Portable 5Ah LiFePO4 battery pack for ham radio 

Once again, I put out the question about another battery build. The votes point to a smaller, lighter pack. Well, on October 04 2017, parts for the second build in the Portable LiFePO4 Power for ham radio series started arriving.. This time we are building an ultra-lightweight 5Ah 4S2P LiFePO4 pack, based on A123 ANR26650 cells. This post will serve as the introduction and episode notes.

Who would want to build this?

This one will be especially interesting for QRP hikers, SOTA ops, RaDAR Challenge ops, or any operator needing a lightweight pack, which doesn’t take a whole lot of space in a rucksack. Think about the qrp camper/hiker, or a casual operator in the field operating a few hours at a time. An operator who needs renewable off grid power, without carrying something which becomes a boat anchor when its depleted. Like all of the packs we’ve built previously this one can be simultaneously charged and recharged in the field using our solar panels and charge controllers. For me any time I can deploy the PowerFilm is going to be a good day.

Here’s an example of a planned trip. In the next year or two I hope to be hiking the Camino de Santiago in Northern Spain. Definitely I want to take amateur radio along on the hike. I expect the hike to take 30 – 40 days to complete. During off days, I’d like to use a rig like my 817, kx2, or mcHF while camping. Since I’m using a hiking trailer, I’ll have a solar panel mounted to the trailer charging up this small battery pack as I hike. This gives me off grid and renewable portable power in the field, topped up each day without the need to recharge using mains power. The benefits are obvious. replenish what you have in the field, no need for the boat anchor.

Parts for this build are:

  • 8x A123 ANR26650M (I’m using B-grade cells)
  • 8x 2×1 26650 snap together battery holders
  • 4s BMS board 10-40A
  • Small enclosure or pouch
  • Powerpole connectors
  • Momentary on/off/on switch
  • Small DC power distribution box 
  • Wires, heatshrink, …
  • Solar charge controller

Complexity

Although batteries are inherently simple to build, having a second cell in parallel means more care must be taken when building this pack. For that reason I’ve removed or reduced the detail of the video and replaced it with a schematic of the pack.  if you can’t figure out how to put this back together with the video and the schematic, then I would suggest you start with either the qrp battery pack or they 10Ah LiFePO4 pack, which are much easier to build. 

There is also the option to build this pack using battery trays. That will simplify the build. and make mistakes much less likely.

Battery specs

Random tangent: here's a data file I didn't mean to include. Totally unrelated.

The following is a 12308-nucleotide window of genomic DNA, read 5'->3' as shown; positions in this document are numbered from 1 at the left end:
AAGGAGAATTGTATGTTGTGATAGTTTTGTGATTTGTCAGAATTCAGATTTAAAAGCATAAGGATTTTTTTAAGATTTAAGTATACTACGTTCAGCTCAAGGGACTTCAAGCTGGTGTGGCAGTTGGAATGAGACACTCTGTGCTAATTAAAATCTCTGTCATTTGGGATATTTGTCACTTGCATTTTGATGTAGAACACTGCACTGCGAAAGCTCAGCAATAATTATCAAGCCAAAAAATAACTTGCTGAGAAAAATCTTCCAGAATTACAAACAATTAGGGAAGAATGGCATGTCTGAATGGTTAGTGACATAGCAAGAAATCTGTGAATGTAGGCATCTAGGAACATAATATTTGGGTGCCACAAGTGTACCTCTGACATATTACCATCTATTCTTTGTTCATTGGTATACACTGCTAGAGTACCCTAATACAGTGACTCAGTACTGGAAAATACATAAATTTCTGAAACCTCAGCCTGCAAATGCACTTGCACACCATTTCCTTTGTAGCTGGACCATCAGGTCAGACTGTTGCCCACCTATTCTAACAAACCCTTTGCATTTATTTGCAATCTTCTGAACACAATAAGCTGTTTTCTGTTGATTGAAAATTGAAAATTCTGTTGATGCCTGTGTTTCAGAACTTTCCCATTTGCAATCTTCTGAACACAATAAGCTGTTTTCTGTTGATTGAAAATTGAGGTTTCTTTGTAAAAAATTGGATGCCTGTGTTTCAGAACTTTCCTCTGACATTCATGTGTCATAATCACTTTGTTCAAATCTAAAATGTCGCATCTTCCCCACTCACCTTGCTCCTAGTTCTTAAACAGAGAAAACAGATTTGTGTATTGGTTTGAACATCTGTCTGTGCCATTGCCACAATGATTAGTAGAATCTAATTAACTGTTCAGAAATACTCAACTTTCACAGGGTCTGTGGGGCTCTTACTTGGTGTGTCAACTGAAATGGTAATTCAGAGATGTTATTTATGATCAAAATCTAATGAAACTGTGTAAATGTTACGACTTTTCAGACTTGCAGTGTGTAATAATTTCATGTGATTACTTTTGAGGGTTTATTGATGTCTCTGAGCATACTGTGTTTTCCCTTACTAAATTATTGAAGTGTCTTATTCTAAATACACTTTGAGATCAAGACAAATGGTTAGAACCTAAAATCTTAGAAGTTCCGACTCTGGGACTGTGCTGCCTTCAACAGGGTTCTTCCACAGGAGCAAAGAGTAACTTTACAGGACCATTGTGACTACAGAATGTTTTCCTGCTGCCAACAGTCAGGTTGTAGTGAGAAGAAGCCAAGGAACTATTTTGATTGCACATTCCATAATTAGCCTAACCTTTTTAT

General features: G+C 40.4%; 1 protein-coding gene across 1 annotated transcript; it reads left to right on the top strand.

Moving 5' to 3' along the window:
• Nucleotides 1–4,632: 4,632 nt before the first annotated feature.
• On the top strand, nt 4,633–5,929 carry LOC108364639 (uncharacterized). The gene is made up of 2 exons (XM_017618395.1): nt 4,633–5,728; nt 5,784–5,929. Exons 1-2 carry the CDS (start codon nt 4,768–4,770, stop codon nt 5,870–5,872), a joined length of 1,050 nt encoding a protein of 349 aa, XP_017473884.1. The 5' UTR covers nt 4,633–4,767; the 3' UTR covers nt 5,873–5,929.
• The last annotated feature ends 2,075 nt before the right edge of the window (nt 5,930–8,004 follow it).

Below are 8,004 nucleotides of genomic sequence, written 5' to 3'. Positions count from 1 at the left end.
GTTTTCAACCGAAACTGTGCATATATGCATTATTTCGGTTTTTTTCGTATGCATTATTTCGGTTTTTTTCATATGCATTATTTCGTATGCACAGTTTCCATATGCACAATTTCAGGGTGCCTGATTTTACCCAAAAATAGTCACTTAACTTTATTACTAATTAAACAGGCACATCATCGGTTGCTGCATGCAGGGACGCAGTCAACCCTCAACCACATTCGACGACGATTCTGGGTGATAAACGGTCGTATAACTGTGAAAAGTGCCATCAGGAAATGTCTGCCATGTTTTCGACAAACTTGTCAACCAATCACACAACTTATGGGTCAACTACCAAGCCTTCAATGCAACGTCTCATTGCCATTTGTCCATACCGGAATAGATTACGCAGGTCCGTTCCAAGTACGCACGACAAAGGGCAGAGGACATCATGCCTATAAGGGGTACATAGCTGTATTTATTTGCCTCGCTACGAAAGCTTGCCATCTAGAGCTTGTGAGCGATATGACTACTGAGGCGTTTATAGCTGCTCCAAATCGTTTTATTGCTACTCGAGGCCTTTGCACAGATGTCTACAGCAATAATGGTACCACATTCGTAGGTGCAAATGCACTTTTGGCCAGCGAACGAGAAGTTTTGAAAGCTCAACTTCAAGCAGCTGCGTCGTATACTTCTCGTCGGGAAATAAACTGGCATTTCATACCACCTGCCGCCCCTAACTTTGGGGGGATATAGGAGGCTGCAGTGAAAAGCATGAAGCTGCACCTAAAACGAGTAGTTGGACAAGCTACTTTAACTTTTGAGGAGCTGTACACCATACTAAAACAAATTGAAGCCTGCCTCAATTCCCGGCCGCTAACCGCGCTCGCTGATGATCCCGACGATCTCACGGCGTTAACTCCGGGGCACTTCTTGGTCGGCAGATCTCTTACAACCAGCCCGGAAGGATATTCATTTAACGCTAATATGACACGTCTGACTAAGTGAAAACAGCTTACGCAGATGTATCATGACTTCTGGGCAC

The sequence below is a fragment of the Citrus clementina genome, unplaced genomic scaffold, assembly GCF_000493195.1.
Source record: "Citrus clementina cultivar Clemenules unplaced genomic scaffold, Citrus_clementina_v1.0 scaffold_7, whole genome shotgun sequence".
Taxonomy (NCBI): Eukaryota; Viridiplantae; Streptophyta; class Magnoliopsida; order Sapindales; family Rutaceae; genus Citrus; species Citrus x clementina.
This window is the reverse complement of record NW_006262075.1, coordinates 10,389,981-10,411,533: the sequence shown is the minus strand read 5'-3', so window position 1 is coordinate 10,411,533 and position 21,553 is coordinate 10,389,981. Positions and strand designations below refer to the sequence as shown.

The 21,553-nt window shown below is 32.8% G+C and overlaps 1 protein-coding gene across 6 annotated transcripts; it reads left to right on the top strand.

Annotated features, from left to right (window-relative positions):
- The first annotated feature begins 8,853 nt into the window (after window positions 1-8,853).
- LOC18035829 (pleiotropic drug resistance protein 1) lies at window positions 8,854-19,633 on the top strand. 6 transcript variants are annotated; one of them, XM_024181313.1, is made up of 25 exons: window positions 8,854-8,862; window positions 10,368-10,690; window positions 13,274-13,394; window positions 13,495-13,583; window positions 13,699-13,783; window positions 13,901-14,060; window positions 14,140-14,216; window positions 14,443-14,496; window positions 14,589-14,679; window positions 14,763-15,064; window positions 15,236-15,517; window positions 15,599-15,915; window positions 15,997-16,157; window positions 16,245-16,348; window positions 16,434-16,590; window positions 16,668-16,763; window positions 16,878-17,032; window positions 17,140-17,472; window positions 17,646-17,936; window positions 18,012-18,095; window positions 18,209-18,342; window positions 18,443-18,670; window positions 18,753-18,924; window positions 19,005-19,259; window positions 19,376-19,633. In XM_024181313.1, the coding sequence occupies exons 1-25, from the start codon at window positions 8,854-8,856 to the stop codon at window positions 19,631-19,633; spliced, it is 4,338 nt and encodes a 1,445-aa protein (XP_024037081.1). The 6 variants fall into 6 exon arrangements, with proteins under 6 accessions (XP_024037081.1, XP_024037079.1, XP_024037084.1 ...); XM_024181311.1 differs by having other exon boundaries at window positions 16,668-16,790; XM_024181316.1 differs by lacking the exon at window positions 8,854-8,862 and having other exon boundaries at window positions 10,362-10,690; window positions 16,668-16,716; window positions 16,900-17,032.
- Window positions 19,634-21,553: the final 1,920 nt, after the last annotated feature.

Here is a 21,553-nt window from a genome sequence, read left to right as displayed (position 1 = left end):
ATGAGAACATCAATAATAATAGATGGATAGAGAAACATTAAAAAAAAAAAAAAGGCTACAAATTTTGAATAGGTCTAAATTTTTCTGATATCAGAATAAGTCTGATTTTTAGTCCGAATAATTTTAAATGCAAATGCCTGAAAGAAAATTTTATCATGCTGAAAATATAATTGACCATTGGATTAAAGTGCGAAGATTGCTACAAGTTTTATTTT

The battery pack will be in a 4S2P configuration.  That means half the capacity of our previous battery pack, but also half the size and less hassle going through airports. Like the 10 amp hour version, we’ll be able to use the Genasun GV-5 mppt charge controller, or whatever charge controller you want to use, provided it’s  compatible with 4S lithium iron phosphate pack 14.2-14.6v cccv. 


The original plan was spot welding the connections of this battery pack.  I may want to do a short video on building a DIY spot welder before future builds. For now I’ve decided to go ahead and solder the battery tabs.

BMS Options

I’m using two different BMS boards now. The first board you can see in both of the first two videos. The second board is a 50 amp board, meant for the qro field station, or for an operator who’s running much more than qrp power, plus other peripherals like a laptop and some lighting.

Battery Layout & wiring


The pack is put together in series parallel configuration. 4S2P. So we have four modules of two cells. Each parallel set disconnected + to +, – to -. Bad things will happen if you connect plus minus plus minus on a parallel set!

Soldering battery tabs

Getting the hang of soldering the battery tabs was difficult at best. If this is your first time doing it  I would suggest doing with someone who has excellent experience and soldering skills do sit there with you while you do it. The trick is being certain to heat the end of the tab fast enough and hot enough, without heating the battery itself. This requires a large tip and temperature conttolled iron.

If you’re not comfortable doing this, then please don’t

  • One alternative to soldering is  using the battery trays  similar to ones used in the qrp battery project. Using the trays will make the battery a little larger, but soldering those trays is much easier than soldering the tabs of the batteries.
  • Another alternative is getting someone with more soldering experience to do some hand-holding with you while you build pack. This is my preference!
  • The final alternative is buying a battery spot welder from eBay.  I’m definitely going to invest in a battery spot welder in the coming months. We do so many portable power Builds on the channel, I think I should promote the idea of building these 18650 and 26650 packs correctly.

Using battery trays

 One of the build options is using trays rather than soldering the tabs on the cells.  I’ll finish this section in a day or two.




Previous episodes in this series:

– If you’ve found this episode useful, consider dropping a buck in the tip-jar. It helps pay for all thecomponents and consumables you see in the videos

https://paypal.me/oh8stn/1USD

73
Julian oh8stn